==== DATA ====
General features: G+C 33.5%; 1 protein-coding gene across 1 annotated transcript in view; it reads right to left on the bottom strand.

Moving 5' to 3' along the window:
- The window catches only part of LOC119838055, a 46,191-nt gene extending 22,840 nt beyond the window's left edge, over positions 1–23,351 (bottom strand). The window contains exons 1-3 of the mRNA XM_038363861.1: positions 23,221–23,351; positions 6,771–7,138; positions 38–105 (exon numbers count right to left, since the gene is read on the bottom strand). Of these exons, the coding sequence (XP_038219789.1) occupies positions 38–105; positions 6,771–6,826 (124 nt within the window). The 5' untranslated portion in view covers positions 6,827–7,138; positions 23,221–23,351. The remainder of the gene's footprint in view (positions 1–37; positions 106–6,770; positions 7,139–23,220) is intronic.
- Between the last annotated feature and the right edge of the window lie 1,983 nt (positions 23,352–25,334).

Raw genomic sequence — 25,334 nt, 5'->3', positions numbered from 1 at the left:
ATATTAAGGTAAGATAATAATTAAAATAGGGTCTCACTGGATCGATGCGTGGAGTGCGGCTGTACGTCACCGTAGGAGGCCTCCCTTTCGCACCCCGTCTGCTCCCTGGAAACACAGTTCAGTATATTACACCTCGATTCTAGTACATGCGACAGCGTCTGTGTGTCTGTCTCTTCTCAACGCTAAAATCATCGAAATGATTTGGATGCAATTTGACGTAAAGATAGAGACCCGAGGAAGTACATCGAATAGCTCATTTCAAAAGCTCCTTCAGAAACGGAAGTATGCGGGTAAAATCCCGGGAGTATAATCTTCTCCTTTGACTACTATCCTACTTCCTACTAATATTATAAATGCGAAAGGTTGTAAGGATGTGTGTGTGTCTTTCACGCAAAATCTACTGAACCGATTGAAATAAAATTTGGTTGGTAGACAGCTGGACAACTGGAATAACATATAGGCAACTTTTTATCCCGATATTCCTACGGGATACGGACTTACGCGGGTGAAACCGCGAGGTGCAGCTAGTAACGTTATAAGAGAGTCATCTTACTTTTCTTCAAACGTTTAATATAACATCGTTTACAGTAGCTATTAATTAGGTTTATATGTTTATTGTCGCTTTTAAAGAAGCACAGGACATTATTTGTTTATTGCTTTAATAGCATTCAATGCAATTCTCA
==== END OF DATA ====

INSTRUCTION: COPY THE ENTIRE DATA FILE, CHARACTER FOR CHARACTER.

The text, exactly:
General features: G+C 33.5%; 1 protein-coding gene across 1 annotated transcript in view; it reads right to left on the bottom strand.

Moving 5' to 3' along the window:
- The window catches only part of LOC119838055, a 46,191-nt gene extending 22,840 nt beyond the window's left edge, over positions 1–23,351 (bottom strand). The window contains exons 1-3 of the mRNA XM_038363861.1: positions 23,221–23,351; positions 6,771–7,138; positions 38–105 (exon numbers count right to left, since the gene is read on the bottom strand). Of these exons, the coding sequence (XP_038219789.1) occupies positions 38–105; positions 6,771–6,826 (124 nt within the window). The 5' untranslated portion in view covers positions 6,827–7,138; positions 23,221–23,351. The remainder of the gene's footprint in view (positions 1–37; positions 106–6,770; positions 7,139–23,220) is intronic.
- Between the last annotated feature and the right edge of the window lie 1,983 nt (positions 23,352–25,334).

Raw genomic sequence — 25,334 nt, 5'->3', positions numbered from 1 at the left:
ATATTAAGGTAAGATAATAATTAAAATAGGGTCTCACTGGATCGATGCGTGGAGTGCGGCTGTACGTCACCGTAGGAGGCCTCCCTTTCGCACCCCGTCTGCTCCCTGGAAACACAGTTCAGTATATTACACCTCGATTCTAGTACATGCGACAGCGTCTGTGTGTCTGTCTCTTCTCAACGCTAAAATCATCGAAATGATTTGGATGCAATTTGACGTAAAGATAGAGACCCGAGGAAGTACATCGAATAGCTCATTTCAAAAGCTCCTTCAGAAACGGAAGTATGCGGGTAAAATCCCGGGAGTATAATCTTCTCCTTTGACTACTATCCTACTTCCTACTAATATTATAAATGCGAAAGGTTGTAAGGATGTGTGTGTGTCTTTCACGCAAAATCTACTGAACCGATTGAAATAAAATTTGGTTGGTAGACAGCTGGACAACTGGAATAACATATAGGCAACTTTTTATCCCGATATTCCTACGGGATACGGACTTACGCGGGTGAAACCGCGAGGTGCAGCTAGTAACGTTATAAGAGAGTCATCTTACTTTTCTTCAAACGTTTAATATAACATCGTTTACAGTAGCTATTAATTAGGTTTATATGTTTATTGTCGCTTTTAAAGAAGCACAGGACATTATTTGTTTATTGCTTTAATAGCATTCAATGCAATTCTCA